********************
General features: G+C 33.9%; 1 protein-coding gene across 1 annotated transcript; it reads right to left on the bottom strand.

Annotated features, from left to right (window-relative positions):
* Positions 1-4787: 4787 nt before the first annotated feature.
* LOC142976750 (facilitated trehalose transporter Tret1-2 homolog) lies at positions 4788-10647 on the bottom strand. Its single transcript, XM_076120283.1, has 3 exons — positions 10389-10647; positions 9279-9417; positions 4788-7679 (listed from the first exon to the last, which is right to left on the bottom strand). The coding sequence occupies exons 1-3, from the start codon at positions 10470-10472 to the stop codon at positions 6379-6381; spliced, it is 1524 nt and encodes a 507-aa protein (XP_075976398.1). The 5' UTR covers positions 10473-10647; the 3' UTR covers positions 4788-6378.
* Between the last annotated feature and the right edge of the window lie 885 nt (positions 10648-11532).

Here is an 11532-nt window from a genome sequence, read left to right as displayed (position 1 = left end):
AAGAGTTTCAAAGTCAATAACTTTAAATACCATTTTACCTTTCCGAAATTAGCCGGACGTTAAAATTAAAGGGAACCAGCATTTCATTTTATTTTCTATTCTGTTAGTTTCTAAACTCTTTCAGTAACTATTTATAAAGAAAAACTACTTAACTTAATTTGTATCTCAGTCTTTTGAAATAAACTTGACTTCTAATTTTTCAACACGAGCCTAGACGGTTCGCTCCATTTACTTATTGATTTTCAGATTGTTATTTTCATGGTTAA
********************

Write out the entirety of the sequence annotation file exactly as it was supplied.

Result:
General features: G+C 33.9%; 1 protein-coding gene across 1 annotated transcript; it reads right to left on the bottom strand.

Annotated features, from left to right (window-relative positions):
* Positions 1-4787: 4787 nt before the first annotated feature.
* LOC142976750 (facilitated trehalose transporter Tret1-2 homolog) lies at positions 4788-10647 on the bottom strand. Its single transcript, XM_076120283.1, has 3 exons — positions 10389-10647; positions 9279-9417; positions 4788-7679 (listed from the first exon to the last, which is right to left on the bottom strand). The coding sequence occupies exons 1-3, from the start codon at positions 10470-10472 to the stop codon at positions 6379-6381; spliced, it is 1524 nt and encodes a 507-aa protein (XP_075976398.1). The 5' UTR covers positions 10473-10647; the 3' UTR covers positions 4788-6378.
* Between the last annotated feature and the right edge of the window lie 885 nt (positions 10648-11532).

Here is an 11532-nt window from a genome sequence, read left to right as displayed (position 1 = left end):
AAGAGTTTCAAAGTCAATAACTTTAAATACCATTTTACCTTTCCGAAATTAGCCGGACGTTAAAATTAAAGGGAACCAGCATTTCATTTTATTTTCTATTCTGTTAGTTTCTAAACTCTTTCAGTAACTATTTATAAAGAAAAACTACTTAACTTAATTTGTATCTCAGTCTTTTGAAATAAACTTGACTTCTAATTTTTCAACACGAGCCTAGACGGTTCGCTCCATTTACTTATTGATTTTCAGATTGTTATTTTCATGGTTAA